Failing tests are the worst, especially when caused by a silly cut / paste mistake (an instance variable had to be changed to be a local variable, but guess who forgot to remove the '@' sign...). While my tests run again to make sure it's all good now, I thought I'd share a little routine we do here at RepairPal when this happens.

In the spirit of getting feedback as quickly as possible after we commit our code changes, we have a continuous integration server (running Hudson, which is very awesome). This, of course, will pull our code changes and run all tests we've written so far, letting us know when something failed along the way. But instead of being notified by emails, we decided to make things a bit more fun. We plugged in a pair of speakers to the CI server, and using the text-to-speech tool Festival, we'll get a nice voice notification of who broke the build when tests fail. It's a great way to get the instant feedback needed to fix things when they're most fresh in our minds. The only drawback is the fact that one of our developers is in Romania, so he doesn't get to hear our Hudson box yell at him. He does get notified via Campfire, though.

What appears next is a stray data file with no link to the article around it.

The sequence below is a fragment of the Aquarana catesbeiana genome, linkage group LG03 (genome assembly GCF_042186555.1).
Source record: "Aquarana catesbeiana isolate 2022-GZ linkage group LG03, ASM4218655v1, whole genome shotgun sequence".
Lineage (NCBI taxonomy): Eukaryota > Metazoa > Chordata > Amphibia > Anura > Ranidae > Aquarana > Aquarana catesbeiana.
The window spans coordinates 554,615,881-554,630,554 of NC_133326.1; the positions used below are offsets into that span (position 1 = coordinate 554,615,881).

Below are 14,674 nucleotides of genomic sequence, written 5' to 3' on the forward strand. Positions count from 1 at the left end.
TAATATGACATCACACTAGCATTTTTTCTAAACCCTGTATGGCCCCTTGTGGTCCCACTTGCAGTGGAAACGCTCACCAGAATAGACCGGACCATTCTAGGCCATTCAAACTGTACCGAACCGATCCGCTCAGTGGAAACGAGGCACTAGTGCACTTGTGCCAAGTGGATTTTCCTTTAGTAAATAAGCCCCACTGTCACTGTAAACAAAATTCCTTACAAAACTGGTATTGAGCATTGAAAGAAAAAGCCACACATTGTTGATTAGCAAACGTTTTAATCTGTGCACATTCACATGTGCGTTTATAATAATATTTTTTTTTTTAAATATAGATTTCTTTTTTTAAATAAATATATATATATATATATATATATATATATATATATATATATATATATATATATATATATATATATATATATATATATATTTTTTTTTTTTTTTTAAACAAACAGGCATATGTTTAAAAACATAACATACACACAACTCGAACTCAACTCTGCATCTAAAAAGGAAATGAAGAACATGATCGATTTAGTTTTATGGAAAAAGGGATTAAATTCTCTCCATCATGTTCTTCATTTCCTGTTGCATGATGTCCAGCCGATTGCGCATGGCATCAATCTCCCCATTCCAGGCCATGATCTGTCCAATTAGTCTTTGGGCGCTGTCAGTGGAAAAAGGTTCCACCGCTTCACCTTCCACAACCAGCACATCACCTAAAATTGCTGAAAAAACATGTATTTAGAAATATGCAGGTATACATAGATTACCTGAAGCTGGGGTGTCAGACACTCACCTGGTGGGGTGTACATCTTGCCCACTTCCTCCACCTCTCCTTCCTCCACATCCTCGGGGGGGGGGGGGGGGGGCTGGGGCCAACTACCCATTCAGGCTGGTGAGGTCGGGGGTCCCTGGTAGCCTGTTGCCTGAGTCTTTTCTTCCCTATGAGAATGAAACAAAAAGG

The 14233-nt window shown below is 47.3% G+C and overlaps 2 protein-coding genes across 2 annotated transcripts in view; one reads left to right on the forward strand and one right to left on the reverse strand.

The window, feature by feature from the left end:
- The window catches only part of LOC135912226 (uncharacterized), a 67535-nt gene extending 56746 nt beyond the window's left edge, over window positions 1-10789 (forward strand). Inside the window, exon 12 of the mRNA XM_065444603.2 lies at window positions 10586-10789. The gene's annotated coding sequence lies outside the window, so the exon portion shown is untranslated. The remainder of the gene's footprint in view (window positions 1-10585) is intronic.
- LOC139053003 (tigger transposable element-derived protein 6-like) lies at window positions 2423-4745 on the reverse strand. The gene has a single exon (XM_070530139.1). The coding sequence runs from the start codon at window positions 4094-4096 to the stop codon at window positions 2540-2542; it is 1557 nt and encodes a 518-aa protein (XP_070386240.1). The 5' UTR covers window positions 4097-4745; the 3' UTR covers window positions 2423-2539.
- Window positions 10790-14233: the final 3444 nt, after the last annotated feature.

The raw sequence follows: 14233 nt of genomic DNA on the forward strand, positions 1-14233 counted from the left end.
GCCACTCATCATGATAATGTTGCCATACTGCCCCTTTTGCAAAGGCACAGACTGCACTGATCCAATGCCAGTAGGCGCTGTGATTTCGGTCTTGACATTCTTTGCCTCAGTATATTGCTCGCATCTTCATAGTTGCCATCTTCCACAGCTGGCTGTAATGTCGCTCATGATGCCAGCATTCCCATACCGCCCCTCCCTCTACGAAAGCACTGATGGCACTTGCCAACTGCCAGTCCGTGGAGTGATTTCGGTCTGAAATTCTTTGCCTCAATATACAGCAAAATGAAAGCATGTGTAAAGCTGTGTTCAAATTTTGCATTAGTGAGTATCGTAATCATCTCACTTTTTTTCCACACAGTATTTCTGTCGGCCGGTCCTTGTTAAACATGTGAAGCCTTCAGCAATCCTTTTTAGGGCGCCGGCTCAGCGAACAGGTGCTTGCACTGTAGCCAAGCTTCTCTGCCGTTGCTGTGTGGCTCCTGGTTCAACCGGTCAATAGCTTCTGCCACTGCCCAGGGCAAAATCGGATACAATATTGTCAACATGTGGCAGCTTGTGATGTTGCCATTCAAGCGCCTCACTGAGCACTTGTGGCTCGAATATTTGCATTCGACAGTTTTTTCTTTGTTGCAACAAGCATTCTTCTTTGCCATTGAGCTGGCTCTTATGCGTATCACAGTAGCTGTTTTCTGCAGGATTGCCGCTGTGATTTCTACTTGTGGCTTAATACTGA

However, the fun doesn't end there. I bought a cheap piggy bank that looks like a big keyboard key with the word 'Save' on it:

Whenever someone commits code that breaks our test suite, not only do they have to suffer the embarrassment of having Hudson bark at them, but they also have to pay a dollar to our 'Broken Tests' fund, and have the dreaded 'Save' button sit at their desk as a reminder to save things before committing. The 'Broken Tests' fund goes towards the bar downstairs, where us local developers spend the cash on beers for the team. Thankfully we don't break the test suite often enough to get beer often. It's a punishment, but it leads to a good thing, eventually.

Does your team have any sort of 'punishments' when one of the developers breaks the build? We're constantly thinking about different things to add to our little routine, just to keep things light around here.